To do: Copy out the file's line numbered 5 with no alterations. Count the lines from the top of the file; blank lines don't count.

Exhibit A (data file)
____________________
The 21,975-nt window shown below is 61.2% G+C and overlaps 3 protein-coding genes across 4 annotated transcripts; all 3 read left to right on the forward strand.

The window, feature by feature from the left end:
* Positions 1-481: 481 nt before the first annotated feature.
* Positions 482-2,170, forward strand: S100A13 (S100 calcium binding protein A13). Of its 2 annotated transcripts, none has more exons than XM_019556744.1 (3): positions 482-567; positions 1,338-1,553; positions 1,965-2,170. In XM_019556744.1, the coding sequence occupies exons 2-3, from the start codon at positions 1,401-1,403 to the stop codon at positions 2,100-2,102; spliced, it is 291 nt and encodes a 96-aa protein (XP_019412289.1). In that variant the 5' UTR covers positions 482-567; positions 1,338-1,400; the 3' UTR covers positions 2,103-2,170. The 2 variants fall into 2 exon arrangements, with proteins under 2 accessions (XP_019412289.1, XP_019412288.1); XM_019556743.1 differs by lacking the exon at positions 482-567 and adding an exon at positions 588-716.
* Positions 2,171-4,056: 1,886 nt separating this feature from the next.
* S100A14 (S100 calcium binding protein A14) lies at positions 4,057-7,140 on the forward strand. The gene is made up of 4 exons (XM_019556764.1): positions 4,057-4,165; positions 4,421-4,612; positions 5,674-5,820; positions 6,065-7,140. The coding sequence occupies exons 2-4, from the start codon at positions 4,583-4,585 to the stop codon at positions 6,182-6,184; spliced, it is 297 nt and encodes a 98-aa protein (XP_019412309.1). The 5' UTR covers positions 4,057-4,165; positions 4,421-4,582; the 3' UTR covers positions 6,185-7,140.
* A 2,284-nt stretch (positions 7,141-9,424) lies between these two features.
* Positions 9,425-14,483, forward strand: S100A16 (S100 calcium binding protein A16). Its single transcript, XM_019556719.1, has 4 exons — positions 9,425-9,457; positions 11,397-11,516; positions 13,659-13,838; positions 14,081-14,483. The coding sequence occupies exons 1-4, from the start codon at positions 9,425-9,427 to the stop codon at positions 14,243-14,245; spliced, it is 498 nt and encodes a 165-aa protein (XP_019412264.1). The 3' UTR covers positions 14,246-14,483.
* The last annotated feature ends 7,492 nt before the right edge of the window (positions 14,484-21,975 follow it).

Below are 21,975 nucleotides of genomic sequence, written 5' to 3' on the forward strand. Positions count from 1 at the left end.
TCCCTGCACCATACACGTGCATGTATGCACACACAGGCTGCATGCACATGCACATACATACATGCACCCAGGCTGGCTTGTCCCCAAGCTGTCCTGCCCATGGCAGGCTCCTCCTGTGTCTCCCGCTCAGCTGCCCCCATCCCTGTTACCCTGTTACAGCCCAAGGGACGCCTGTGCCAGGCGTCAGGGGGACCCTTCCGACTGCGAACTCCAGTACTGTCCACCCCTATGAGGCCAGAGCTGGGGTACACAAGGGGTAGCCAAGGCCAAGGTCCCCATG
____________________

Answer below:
* Positions 2,171-4,056: 1,886 nt separating this feature from the next.